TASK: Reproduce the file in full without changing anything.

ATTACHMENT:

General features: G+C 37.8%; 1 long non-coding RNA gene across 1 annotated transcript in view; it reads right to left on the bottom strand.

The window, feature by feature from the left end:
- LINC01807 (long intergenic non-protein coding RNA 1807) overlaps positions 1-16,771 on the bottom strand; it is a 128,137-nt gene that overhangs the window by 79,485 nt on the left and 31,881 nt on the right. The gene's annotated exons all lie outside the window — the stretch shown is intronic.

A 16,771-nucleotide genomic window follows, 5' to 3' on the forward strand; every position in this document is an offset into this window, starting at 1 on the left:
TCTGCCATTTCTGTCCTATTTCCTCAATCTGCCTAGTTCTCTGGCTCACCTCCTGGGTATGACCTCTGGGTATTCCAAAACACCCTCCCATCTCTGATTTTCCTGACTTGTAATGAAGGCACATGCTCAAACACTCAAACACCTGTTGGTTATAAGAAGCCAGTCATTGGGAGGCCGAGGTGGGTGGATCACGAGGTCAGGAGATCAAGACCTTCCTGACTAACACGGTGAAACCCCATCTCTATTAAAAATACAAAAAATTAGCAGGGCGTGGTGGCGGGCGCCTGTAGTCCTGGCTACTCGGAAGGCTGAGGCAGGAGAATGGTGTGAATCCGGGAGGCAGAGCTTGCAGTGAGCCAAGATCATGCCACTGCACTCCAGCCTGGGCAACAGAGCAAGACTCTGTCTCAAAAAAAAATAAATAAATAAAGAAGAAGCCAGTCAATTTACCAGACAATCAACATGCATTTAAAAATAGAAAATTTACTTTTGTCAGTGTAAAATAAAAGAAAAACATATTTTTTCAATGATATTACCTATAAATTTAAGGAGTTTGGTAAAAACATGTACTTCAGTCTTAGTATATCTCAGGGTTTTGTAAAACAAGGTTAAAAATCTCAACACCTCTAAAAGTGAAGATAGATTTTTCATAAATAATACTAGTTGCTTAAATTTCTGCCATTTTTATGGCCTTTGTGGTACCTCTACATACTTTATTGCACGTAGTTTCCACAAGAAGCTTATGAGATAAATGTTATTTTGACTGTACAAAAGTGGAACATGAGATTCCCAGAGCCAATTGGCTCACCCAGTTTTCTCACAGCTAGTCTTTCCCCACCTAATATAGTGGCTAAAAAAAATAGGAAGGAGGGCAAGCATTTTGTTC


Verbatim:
General features: G+C 37.8%; 1 long non-coding RNA gene across 1 annotated transcript in view; it reads right to left on the bottom strand.

The window, feature by feature from the left end:
- LINC01807 (long intergenic non-protein coding RNA 1807) overlaps positions 1-16,771 on the bottom strand; it is a 128,137-nt gene that overhangs the window by 79,485 nt on the left and 31,881 nt on the right. The gene's annotated exons all lie outside the window — the stretch shown is intronic.

A 16,771-nucleotide genomic window follows, 5' to 3' on the forward strand; every position in this document is an offset into this window, starting at 1 on the left:
TCTGCCATTTCTGTCCTATTTCCTCAATCTGCCTAGTTCTCTGGCTCACCTCCTGGGTATGACCTCTGGGTATTCCAAAACACCCTCCCATCTCTGATTTTCCTGACTTGTAATGAAGGCACATGCTCAAACACTCAAACACCTGTTGGTTATAAGAAGCCAGTCATTGGGAGGCCGAGGTGGGTGGATCACGAGGTCAGGAGATCAAGACCTTCCTGACTAACACGGTGAAACCCCATCTCTATTAAAAATACAAAAAATTAGCAGGGCGTGGTGGCGGGCGCCTGTAGTCCTGGCTACTCGGAAGGCTGAGGCAGGAGAATGGTGTGAATCCGGGAGGCAGAGCTTGCAGTGAGCCAAGATCATGCCACTGCACTCCAGCCTGGGCAACAGAGCAAGACTCTGTCTCAAAAAAAAATAAATAAATAAAGAAGAAGCCAGTCAATTTACCAGACAATCAACATGCATTTAAAAATAGAAAATTTACTTTTGTCAGTGTAAAATAAAAGAAAAACATATTTTTTCAATGATATTACCTATAAATTTAAGGAGTTTGGTAAAAACATGTACTTCAGTCTTAGTATATCTCAGGGTTTTGTAAAACAAGGTTAAAAATCTCAACACCTCTAAAAGTGAAGATAGATTTTTCATAAATAATACTAGTTGCTTAAATTTCTGCCATTTTTATGGCCTTTGTGGTACCTCTACATACTTTATTGCACGTAGTTTCCACAAGAAGCTTATGAGATAAATGTTATTTTGACTGTACAAAAGTGGAACATGAGATTCCCAGAGCCAATTGGCTCACCCAGTTTTCTCACAGCTAGTCTTTCCCCACCTAATATAGTGGCTAAAAAAAATAGGAAGGAGGGCAAGCATTTTGTTC